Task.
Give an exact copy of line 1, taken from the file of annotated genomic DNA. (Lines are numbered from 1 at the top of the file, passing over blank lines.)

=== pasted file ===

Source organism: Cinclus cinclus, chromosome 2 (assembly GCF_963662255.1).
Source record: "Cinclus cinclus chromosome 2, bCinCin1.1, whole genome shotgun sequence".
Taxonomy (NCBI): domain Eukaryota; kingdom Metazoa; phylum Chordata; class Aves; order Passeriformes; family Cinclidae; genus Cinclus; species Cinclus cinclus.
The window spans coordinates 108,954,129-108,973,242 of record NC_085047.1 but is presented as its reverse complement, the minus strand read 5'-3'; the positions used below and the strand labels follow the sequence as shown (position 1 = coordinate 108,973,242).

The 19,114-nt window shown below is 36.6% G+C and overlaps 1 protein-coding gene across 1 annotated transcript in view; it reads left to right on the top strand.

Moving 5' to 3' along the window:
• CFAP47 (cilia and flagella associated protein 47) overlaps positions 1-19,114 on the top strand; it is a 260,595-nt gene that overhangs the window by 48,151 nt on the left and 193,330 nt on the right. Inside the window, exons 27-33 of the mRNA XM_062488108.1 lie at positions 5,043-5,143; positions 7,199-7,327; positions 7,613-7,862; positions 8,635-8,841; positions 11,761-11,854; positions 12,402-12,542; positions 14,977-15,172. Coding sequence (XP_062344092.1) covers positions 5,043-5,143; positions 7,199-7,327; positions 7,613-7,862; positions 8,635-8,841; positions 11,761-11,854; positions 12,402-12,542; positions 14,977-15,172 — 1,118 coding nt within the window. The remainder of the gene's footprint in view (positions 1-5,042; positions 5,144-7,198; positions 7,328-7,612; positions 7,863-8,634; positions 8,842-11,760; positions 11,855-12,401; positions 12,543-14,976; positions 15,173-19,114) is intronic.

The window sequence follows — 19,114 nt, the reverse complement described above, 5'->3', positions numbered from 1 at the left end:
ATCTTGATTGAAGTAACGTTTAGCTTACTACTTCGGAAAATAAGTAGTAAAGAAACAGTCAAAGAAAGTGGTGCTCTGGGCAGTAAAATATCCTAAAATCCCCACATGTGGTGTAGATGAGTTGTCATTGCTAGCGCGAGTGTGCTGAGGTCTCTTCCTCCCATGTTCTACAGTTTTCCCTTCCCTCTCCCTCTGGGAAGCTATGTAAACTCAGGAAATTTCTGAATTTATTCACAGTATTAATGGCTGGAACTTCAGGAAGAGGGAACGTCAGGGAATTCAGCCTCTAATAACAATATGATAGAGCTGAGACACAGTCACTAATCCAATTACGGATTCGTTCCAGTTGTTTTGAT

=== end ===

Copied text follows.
Source organism: Cinclus cinclus, chromosome 2 (assembly GCF_963662255.1).